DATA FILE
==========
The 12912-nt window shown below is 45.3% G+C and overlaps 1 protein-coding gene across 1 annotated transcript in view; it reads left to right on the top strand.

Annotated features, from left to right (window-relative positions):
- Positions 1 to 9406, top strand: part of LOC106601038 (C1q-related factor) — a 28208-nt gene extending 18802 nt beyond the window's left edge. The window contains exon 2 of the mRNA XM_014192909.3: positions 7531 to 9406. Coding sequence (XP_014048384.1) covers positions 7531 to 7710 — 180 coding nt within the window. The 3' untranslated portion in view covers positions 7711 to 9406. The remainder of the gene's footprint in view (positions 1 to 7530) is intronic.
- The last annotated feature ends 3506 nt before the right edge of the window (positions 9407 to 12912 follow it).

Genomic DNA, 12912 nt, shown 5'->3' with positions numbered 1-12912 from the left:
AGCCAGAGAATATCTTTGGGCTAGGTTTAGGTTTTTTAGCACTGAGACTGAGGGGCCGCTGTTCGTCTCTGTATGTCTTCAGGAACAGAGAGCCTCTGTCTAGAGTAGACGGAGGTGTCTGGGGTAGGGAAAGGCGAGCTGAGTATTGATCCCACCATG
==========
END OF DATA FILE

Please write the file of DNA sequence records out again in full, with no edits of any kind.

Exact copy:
The 12912-nt window shown below is 45.3% G+C and overlaps 1 protein-coding gene across 1 annotated transcript in view; it reads left to right on the top strand.

Annotated features, from left to right (window-relative positions):
- Positions 1 to 9406, top strand: part of LOC106601038 (C1q-related factor) — a 28208-nt gene extending 18802 nt beyond the window's left edge. The window contains exon 2 of the mRNA XM_014192909.3: positions 7531 to 9406. Coding sequence (XP_014048384.1) covers positions 7531 to 7710 — 180 coding nt within the window. The 3' untranslated portion in view covers positions 7711 to 9406. The remainder of the gene's footprint in view (positions 1 to 7530) is intronic.
- The last annotated feature ends 3506 nt before the right edge of the window (positions 9407 to 12912 follow it).

Genomic DNA, 12912 nt, shown 5'->3' with positions numbered 1-12912 from the left:
AGCCAGAGAATATCTTTGGGCTAGGTTTAGGTTTTTTAGCACTGAGACTGAGGGGCCGCTGTTCGTCTCTGTATGTCTTCAGGAACAGAGAGCCTCTGTCTAGAGTAGACGGAGGTGTCTGGGGTAGGGAAAGGCGAGCTGAGTATTGATCCCACCATG